Jerrard History, Family Crest & Coats of Arms

The name Jerrard is tied to the ancient Anglo-Saxon culture of England. It comes from the son of Gerard. The surname Jerrard was originally derived from the Old German Gerhard which meant spear-brave. [1]

Early Origins of the Jerrard family

The surname Jerrard was first found in the Domesday Book of 1086 where the Latin form Gerardus and Girardus were listed. [2] The Latin form prevailed into the next century when Gerardus was listed in Norfolk in 1134-1140, and in 1149-1162 in Lincolnshire. [1]

Other early records include: John, Hugo Gerard in the Pipe Rolls for Northumberland in 1199; William Gerart in the Assize Rolls for Staffordshire in 1281; Henry Jerard in the Feet of Fines for Essex in 1284; John Gerrard, Thomas Garard, and William Garrarde in Yorkshire in 1412, 1429 and 1458. [1]

Gerard (died 21 May 1108), "Archbishop of York, was the nephew of Walkelin, bishop of Winchester, and his brother Simeon, abbot of Ely, and therefore, possibly, a distant kinsman of the Conqueror. He was precentor of the cathedral of Rouen, and afterwards a clerk of William Rufus's chapel and chancery. William dispatched him in 1095, in company with William of Warelwast, afterwards bishop of Exeter, to the papal court on a secret and delicate mission in connection with the dispute between the king and Anselm. The alleged object of their embassage was to investigate the claims of the two rival popes." [3]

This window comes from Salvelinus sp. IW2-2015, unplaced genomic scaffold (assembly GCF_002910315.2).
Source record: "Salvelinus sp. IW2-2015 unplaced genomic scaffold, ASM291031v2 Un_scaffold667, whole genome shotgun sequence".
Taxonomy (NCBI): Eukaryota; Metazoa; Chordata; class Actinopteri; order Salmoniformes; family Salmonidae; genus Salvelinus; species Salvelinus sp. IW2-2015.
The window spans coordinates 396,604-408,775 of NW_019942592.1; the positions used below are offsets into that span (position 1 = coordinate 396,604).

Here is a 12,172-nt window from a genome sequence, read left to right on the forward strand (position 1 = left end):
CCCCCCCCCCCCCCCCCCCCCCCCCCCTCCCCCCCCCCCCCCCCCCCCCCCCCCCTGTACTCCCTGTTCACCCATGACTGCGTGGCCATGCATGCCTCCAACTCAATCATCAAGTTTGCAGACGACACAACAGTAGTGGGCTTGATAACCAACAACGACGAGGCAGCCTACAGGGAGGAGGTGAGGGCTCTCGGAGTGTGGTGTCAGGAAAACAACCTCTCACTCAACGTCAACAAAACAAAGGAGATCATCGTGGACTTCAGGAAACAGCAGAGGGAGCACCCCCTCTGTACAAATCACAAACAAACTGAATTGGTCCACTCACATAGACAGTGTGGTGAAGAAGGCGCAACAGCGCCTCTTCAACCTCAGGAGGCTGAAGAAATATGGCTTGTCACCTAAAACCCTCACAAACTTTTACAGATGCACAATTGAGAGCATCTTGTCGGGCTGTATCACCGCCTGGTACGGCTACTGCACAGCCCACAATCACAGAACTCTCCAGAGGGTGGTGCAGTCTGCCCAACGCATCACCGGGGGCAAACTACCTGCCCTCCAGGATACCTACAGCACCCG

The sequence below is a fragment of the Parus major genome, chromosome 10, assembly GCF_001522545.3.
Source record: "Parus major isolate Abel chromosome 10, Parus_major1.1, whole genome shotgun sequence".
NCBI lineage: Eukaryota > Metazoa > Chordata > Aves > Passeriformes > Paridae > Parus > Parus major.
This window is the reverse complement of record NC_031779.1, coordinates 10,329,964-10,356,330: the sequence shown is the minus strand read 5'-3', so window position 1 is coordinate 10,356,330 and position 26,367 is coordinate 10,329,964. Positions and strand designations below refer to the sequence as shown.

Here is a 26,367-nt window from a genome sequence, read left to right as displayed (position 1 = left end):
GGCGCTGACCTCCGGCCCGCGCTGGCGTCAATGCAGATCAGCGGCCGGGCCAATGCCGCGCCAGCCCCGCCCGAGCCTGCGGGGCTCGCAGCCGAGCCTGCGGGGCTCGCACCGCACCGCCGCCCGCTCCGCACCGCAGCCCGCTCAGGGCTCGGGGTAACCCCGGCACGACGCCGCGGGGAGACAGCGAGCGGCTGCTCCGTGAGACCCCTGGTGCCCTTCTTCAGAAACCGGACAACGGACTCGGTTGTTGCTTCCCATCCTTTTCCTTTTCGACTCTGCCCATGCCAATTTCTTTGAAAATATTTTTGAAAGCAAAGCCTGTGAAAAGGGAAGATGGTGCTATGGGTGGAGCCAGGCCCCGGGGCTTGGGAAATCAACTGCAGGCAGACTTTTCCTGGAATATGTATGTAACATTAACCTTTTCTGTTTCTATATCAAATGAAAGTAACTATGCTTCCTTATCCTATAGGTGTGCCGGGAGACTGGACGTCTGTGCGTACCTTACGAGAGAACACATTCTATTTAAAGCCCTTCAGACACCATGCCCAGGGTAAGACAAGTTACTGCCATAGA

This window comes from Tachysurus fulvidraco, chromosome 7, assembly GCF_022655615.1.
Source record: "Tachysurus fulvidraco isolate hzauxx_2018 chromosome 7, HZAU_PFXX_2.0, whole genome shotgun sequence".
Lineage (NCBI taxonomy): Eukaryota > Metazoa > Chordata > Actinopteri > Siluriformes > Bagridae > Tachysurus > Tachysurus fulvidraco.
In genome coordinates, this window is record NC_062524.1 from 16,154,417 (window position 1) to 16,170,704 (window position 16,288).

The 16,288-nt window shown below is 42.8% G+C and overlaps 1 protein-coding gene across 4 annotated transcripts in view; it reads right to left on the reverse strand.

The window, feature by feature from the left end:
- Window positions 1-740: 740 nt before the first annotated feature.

He was Lord Chancellor of England (1085-1092) appointed by William I, and later Archbishop of York (1100-1108.) He may have been with the king's hunting party when William II was killed, as he witnessed the first charter issued by the new king, Henry I of England, a few days later.